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Watchmen’s Rorschach Death Doesn’t Mean What You Think (According to Alan Moore)


by extreme hd iptv


  • Rorschach’s death in
    wasn’t meant to reflect his decency or integrity, but rather it was the moment that he seized his opportunity to die with dignity and honor, at least by his own twisted standards.
  • In an interview, Alan Moore emphasizes that Rorschach had a ”
    king-sized death wish
    ” and couldn’t survive Watchmen due to his constant psychological pain.
  • Rorschach’s character symbolizes a traumatized and uncompromising vigilante seeking peace, not just a moral center or act of courage in the face of Adrian Veidt’s plan.



Alan Moore’s Watchmen remains one of the most celebrated graphic novels in history, thanks to its study of characters like Rorschach. However, since the seminal comic book series released, Alan Moore has been insistent that his best-known character is woefully misunderstood.

In an interview with Comics Britannia for BBC4, In 1986, writer Alan Moore discussed teaming up with artist Dave Gibbons to create Watchmen. The twelve-issue maxi series was a murder mystery, set in an alternate history, where the world teeters on the brink of nuclear war between the United States and USSR.

Since Watchmen’s 1986 release, the acclaimed writer has been fiercely at odds with readers on what the character of Rorschach symbolizes. This point of contention is at its peak over the significance of the antihero’s death – and Moore is adamant that it doesn’t mean what people think.


“It Felt Like a Bit of an Amputation”: Alan Moore Reveals Pain of Disowning Iconic Watchmen & V for Vendetta Comics

In an interview with Games Radar, Alan Moore discussed the painful process of detaching himself from his legacy of groundbreaking comic book work.

Rorschach’s Death Doesn’t Mean What Many Readers Think

Watchmen, Rorschach demands that Doctor Manhattan kill him

Rorschach, according to Alan Moore, had a ”
king-sized death wish
,” one that meant such a character couldn’t survive

Watchmen is a deconstruction of the superhero genre. The story follows Rorschach leading an investigation into the murder of Eddie Blake, a former vigilante. After tracing a conspiracy back to Adrian Veidt, a hero former teammate, Rorschach and the other heroes are confronted with a plan that will end nuclear tensions. However, it necessitates the murder of millions. While the other protagonists concede the efficacy of Veidt’s plan and agree to stay quiet, Rorschach refuses. His final moments see him stand in defiance, where he orders Doctor Manhattan to kill him to silence him.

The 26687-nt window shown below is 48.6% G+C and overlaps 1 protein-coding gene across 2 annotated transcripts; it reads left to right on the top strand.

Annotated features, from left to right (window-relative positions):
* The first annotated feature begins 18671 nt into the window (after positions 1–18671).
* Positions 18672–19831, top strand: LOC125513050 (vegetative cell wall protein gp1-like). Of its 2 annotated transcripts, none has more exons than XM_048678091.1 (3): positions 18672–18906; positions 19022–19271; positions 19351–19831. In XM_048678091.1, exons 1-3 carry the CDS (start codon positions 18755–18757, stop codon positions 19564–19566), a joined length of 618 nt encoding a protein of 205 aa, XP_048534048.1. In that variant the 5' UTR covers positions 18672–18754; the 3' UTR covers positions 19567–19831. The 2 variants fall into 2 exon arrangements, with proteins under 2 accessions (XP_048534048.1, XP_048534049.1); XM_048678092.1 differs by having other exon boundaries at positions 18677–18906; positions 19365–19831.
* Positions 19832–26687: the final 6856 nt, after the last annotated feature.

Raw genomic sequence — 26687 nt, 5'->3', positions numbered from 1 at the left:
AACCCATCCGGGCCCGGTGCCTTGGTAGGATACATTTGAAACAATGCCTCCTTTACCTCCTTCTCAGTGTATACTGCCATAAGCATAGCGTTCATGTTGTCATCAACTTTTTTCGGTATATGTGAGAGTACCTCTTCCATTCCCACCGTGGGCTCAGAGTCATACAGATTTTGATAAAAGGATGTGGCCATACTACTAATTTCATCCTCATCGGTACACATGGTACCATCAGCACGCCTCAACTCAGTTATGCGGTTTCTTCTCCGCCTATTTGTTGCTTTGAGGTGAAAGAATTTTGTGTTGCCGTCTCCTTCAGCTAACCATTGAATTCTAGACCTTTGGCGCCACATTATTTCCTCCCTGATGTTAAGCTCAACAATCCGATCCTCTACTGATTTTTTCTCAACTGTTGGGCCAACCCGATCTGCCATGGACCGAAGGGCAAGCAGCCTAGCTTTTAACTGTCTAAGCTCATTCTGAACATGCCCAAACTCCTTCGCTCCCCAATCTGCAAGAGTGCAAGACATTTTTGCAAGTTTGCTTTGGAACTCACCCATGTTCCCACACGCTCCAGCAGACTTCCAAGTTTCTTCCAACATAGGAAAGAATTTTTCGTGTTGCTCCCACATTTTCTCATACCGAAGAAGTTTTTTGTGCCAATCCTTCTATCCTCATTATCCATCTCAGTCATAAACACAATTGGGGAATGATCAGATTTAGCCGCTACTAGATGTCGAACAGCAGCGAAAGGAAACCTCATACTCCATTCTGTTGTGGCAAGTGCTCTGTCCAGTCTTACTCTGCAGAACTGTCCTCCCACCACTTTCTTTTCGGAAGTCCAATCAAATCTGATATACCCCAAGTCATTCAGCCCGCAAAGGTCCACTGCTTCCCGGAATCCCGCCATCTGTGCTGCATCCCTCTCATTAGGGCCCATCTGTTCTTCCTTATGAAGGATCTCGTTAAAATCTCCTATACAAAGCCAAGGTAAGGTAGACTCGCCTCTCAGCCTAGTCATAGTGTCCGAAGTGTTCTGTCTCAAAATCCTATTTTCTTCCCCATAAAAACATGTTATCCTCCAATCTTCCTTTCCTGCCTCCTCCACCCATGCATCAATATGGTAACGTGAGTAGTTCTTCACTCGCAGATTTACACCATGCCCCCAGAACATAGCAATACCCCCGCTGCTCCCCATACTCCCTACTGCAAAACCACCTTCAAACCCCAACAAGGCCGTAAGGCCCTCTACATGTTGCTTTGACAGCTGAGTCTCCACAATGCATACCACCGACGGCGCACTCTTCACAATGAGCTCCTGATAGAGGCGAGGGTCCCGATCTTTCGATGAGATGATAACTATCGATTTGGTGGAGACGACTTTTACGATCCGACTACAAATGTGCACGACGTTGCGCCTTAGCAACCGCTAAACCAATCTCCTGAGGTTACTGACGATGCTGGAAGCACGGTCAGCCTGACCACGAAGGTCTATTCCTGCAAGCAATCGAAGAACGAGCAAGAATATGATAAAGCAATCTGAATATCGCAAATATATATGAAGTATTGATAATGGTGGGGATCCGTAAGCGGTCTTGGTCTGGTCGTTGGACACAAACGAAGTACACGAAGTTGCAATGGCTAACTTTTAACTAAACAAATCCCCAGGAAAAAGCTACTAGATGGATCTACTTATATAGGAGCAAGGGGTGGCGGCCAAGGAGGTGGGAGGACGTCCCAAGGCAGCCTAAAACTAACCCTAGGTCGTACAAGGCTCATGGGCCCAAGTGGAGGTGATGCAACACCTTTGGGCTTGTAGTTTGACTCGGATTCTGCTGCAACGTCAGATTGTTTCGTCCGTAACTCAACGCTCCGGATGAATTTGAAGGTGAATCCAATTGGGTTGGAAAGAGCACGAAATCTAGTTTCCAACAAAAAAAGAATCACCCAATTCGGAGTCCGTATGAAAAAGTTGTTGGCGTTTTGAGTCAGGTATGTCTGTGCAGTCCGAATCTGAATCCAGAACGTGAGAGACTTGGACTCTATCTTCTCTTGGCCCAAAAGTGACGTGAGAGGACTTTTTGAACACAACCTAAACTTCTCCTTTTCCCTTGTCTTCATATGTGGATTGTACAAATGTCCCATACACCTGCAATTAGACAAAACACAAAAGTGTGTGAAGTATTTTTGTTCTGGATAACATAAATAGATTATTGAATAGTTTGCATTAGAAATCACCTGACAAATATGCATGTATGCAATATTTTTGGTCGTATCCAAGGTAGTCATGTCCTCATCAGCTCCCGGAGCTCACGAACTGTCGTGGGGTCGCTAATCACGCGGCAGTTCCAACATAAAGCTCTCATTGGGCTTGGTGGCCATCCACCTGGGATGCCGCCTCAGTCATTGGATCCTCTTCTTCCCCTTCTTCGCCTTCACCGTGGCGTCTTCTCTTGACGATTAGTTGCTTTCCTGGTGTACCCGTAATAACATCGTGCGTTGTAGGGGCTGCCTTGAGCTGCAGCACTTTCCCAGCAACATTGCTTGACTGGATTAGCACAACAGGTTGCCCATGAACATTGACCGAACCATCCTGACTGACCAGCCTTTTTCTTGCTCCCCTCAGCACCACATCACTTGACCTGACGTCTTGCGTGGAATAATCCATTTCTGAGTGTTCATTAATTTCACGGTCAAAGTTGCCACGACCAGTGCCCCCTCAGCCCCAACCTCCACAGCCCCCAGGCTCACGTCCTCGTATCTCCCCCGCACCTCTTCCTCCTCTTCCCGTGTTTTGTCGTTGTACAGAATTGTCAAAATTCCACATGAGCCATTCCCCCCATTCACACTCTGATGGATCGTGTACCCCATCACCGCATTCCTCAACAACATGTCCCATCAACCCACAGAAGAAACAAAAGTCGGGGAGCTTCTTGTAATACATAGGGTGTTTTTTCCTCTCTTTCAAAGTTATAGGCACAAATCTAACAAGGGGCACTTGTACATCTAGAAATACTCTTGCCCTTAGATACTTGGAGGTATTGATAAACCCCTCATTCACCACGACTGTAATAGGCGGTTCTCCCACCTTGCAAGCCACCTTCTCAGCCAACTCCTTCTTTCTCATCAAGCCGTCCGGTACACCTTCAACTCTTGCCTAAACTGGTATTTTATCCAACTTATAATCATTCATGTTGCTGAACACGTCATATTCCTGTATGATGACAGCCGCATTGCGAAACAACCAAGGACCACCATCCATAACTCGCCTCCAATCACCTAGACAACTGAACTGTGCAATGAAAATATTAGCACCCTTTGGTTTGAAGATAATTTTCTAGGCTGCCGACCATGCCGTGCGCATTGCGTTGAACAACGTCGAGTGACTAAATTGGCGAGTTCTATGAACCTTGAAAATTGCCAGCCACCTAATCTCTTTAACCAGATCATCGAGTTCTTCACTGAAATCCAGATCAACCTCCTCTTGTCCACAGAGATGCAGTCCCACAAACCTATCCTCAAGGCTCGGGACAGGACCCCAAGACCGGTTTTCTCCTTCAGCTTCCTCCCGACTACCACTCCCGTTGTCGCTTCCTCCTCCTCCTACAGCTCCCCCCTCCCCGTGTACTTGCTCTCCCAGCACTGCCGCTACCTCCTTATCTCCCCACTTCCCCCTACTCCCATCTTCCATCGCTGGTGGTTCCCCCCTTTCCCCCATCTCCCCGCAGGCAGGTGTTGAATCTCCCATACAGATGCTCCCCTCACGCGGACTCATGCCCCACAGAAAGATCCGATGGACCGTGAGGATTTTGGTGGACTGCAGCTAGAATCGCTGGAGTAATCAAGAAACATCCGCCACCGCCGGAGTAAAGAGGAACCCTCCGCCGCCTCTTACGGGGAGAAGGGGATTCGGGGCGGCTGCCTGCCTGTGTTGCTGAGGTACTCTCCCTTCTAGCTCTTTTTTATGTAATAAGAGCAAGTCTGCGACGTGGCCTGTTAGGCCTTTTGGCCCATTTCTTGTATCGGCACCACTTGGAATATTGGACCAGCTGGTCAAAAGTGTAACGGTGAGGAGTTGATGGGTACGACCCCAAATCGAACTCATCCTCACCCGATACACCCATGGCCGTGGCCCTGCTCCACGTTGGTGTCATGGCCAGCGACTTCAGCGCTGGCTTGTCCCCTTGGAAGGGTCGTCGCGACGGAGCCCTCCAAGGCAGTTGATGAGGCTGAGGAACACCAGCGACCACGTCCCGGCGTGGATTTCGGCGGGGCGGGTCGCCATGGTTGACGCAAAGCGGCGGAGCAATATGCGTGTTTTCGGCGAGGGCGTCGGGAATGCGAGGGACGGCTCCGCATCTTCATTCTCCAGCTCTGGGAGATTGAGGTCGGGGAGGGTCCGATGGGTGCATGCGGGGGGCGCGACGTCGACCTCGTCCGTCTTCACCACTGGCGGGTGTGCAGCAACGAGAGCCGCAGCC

Rorschach, according to Alan Moore in an interview with BBC Four’s Comics Britannica, had a “king-sized death wish,” one that meant such a character couldn’t survive Watchmen. As Moore explained, “He was in pain, psychological pain, every moment of his life. And he wanted out of it, but with honor, in whatever his own twisted standards of honor might have been.” The story made clear that Walter Kovacs, the man behind Rorschach’s mask, was a character mired in trauma and abuse, and this pushed him towards violent retribution. He wasn’t motivated by justice or integrity, rather rage-fueled vengeance.

The Meaning Behind Rorschach’s Character Has Been Long-Debated

Rorschach perched in a broken window, from Watchmen

His last stand in the face of Doctor Manhattan wasn’t intended to be a reflection of the character’s decency or integrity. Rather, it was an opportunity for Rorschach to end his life with some dignity and honor, at least as he understood it.

Rorschach is seen by many as the moral center of Watchmen. After all, he is the only hero who refuses to be complicit in Adrian Veidt’s plan. While people understandably interpret this to be an act of courage and righteousness from Rorschach, it’s clear that Moore saw it differently. His last stand in the face of Doctor Manhattan wasn’t intended to be a reflection of the character’s decency or integrity. Rather, it was an opportunity for Rorschach to end his life with some dignity and honor, at least as he understood it.

Given the events of the later DC series Doomsday Clock – by Geoff Johns and Gary Frank –

Rorschach’s disgust at Veidt’s plan was somewhat vindicated. There was always some question as to how long a peace based on a conspiracy of mass murder could last. However, that wasn’t the point of the character’s death. It wasn’t a question of who was correct, but rather a symbol of the traumatized, uncompromising vigilante’s chance to finally know some peace – which, at the end of Watchmen, he took.

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